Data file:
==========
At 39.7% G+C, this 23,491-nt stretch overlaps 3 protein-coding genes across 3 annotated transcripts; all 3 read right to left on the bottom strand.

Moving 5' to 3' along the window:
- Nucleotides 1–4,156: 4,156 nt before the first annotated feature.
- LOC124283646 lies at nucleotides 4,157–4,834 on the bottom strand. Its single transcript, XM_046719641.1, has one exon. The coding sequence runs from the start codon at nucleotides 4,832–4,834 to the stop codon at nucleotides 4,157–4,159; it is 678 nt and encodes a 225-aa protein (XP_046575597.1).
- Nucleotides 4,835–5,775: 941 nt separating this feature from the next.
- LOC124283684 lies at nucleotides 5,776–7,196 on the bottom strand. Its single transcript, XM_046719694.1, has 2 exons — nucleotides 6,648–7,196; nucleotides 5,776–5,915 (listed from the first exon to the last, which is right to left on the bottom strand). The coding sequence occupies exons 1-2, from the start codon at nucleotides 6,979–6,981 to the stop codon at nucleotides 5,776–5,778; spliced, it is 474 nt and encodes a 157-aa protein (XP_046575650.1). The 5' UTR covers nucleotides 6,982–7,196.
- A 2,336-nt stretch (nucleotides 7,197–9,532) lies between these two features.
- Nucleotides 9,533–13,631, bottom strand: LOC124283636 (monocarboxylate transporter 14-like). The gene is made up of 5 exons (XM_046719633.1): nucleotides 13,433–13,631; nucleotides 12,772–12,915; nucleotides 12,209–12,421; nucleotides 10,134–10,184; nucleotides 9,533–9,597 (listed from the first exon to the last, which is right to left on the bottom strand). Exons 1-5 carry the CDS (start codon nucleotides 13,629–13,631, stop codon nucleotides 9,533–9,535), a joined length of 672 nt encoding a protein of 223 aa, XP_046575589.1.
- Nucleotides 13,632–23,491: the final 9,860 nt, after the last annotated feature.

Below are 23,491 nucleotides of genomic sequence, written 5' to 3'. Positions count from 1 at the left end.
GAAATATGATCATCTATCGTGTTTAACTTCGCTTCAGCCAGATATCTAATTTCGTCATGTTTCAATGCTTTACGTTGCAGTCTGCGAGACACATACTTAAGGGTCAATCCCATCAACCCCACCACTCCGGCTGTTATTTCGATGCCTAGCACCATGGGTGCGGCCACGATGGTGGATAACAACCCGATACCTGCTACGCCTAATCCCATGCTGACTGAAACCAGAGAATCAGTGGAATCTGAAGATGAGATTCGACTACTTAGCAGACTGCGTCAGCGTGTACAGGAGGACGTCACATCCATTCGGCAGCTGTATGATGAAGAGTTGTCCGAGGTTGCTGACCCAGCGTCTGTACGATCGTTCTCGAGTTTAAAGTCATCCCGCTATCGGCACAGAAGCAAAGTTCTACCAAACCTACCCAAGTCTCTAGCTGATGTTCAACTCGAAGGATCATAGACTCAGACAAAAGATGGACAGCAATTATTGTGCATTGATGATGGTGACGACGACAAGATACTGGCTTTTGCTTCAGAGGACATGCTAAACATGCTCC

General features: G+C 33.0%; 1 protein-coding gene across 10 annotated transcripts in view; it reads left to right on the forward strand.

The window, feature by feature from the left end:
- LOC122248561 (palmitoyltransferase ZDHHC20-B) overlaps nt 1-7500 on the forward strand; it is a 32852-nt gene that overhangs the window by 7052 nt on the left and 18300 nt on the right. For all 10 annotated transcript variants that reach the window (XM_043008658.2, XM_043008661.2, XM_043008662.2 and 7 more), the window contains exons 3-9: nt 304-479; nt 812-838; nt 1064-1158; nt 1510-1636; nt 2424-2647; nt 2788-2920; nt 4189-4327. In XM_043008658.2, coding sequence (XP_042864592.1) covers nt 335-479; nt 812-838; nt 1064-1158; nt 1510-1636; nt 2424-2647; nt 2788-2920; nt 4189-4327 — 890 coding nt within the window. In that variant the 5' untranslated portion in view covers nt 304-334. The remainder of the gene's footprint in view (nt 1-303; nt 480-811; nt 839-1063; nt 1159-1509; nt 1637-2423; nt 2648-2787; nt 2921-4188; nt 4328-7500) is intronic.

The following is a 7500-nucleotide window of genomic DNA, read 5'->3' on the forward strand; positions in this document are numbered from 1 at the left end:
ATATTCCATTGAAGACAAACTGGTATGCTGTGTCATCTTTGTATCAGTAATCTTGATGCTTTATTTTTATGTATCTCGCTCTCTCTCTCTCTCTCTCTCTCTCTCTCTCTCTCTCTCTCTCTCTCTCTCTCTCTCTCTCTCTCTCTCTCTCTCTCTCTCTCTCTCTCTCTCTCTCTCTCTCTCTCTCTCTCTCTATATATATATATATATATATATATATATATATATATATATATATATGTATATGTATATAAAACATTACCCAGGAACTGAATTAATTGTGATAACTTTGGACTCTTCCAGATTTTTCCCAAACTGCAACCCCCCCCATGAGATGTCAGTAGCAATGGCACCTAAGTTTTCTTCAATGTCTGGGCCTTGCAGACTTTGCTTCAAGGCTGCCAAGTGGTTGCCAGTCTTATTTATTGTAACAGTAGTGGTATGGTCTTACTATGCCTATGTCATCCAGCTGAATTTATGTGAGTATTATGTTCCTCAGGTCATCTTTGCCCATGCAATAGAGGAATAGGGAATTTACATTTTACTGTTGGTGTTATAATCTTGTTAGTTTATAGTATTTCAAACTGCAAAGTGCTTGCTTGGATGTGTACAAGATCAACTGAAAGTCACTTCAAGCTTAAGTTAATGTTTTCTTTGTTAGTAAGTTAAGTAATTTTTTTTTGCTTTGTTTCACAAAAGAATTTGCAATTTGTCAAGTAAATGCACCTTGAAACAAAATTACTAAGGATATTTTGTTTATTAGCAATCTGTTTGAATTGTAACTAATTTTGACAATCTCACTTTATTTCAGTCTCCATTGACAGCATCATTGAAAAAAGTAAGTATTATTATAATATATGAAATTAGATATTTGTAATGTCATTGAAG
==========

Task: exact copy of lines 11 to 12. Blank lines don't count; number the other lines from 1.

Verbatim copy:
GAAATATGATCATCTATCGTGTTTAACTTCGCTTCAGCCAGATATCTAATTTCGTCATGTTTCAATGCTTTACGTTGCAGTCTGCGAGACACATACTTAAGGGTCAATCCCATCAACCCCACCACTCCGGCTGTTATTTCGATGCCTAGCACCATGGGTGCGGCCACGATGGTGGATAACAACCCGATACCTGCTACGCCTAATCCCATGCTGACTGAAACCAGAGAATCAGTGGAATCTGAAGATGAGATTCGACTACTTAGCAGACTGCGTCAGCGTGTACAGGAGGACGTCACATCCATTCGGCAGCTGTATGATGAAGAGTTGTCCGAGGTTGCTGACCCAGCGTCTGTACGATCGTTCTCGAGTTTAAAGTCATCCCGCTATCGGCACAGAAGCAAAGTTCTACCAAACCTACCCAAGTCTCTAGCTGATGTTCAACTCGAAGGATCATAGACTCAGACAAAAGATGGACAGCAATTATTGTGCATTGATGATGGTGACGACGACAAGATACTGGCTTTTGCTTCAGAGGACATGCTAAACATGCTCC

General features: G+C 33.0%; 1 protein-coding gene across 10 annotated transcripts in view; it reads left to right on the forward strand.